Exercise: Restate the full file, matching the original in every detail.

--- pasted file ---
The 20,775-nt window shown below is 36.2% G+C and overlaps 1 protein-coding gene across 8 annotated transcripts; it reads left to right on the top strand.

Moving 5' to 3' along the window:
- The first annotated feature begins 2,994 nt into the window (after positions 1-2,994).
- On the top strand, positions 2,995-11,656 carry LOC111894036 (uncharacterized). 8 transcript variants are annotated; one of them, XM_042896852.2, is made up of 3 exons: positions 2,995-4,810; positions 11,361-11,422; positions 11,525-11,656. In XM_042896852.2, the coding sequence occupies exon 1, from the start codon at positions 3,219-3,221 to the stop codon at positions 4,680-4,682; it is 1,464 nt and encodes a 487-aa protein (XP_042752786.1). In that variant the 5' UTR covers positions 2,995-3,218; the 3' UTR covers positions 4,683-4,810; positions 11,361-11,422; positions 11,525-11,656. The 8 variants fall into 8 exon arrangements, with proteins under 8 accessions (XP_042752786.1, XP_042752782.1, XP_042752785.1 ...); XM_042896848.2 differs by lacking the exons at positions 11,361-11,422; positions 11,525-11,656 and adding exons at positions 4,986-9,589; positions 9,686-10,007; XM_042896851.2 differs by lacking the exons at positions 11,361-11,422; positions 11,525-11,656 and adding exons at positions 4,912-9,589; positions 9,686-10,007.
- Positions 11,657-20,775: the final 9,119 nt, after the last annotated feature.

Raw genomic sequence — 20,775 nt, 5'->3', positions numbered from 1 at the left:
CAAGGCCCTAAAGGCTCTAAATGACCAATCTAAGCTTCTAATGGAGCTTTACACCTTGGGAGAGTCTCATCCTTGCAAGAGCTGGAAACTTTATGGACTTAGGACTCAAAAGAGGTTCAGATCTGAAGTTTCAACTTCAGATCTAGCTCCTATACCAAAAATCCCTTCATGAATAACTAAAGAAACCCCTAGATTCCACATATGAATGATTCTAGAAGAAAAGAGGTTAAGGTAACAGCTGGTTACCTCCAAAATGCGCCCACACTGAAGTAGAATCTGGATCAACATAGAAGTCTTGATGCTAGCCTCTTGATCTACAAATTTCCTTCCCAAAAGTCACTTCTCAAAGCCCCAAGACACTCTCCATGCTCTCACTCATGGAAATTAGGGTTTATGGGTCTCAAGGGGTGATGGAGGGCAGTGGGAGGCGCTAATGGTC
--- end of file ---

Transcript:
The 20,775-nt window shown below is 36.2% G+C and overlaps 1 protein-coding gene across 8 annotated transcripts; it reads left to right on the top strand.

Moving 5' to 3' along the window:
- The first annotated feature begins 2,994 nt into the window (after positions 1-2,994).
- On the top strand, positions 2,995-11,656 carry LOC111894036 (uncharacterized). 8 transcript variants are annotated; one of them, XM_042896852.2, is made up of 3 exons: positions 2,995-4,810; positions 11,361-11,422; positions 11,525-11,656. In XM_042896852.2, the coding sequence occupies exon 1, from the start codon at positions 3,219-3,221 to the stop codon at positions 4,680-4,682; it is 1,464 nt and encodes a 487-aa protein (XP_042752786.1). In that variant the 5' UTR covers positions 2,995-3,218; the 3' UTR covers positions 4,683-4,810; positions 11,361-11,422; positions 11,525-11,656. The 8 variants fall into 8 exon arrangements, with proteins under 8 accessions (XP_042752786.1, XP_042752782.1, XP_042752785.1 ...); XM_042896848.2 differs by lacking the exons at positions 11,361-11,422; positions 11,525-11,656 and adding exons at positions 4,986-9,589; positions 9,686-10,007; XM_042896851.2 differs by lacking the exons at positions 11,361-11,422; positions 11,525-11,656 and adding exons at positions 4,912-9,589; positions 9,686-10,007.
- Positions 11,657-20,775: the final 9,119 nt, after the last annotated feature.

Raw genomic sequence — 20,775 nt, 5'->3', positions numbered from 1 at the left:
CAAGGCCCTAAAGGCTCTAAATGACCAATCTAAGCTTCTAATGGAGCTTTACACCTTGGGAGAGTCTCATCCTTGCAAGAGCTGGAAACTTTATGGACTTAGGACTCAAAAGAGGTTCAGATCTGAAGTTTCAACTTCAGATCTAGCTCCTATACCAAAAATCCCTTCATGAATAACTAAAGAAACCCCTAGATTCCACATATGAATGATTCTAGAAGAAAAGAGGTTAAGGTAACAGCTGGTTACCTCCAAAATGCGCCCACACTGAAGTAGAATCTGGATCAACATAGAAGTCTTGATGCTAGCCTCTTGATCTACAAATTTCCTTCCCAAAAGTCACTTCTCAAAGCCCCAAGACACTCTCCATGCTCTCACTCATGGAAATTAGGGTTTATGGGTCTCAAGGGGTGATGGAGGGCAGTGGGAGGCGCTAATGGTC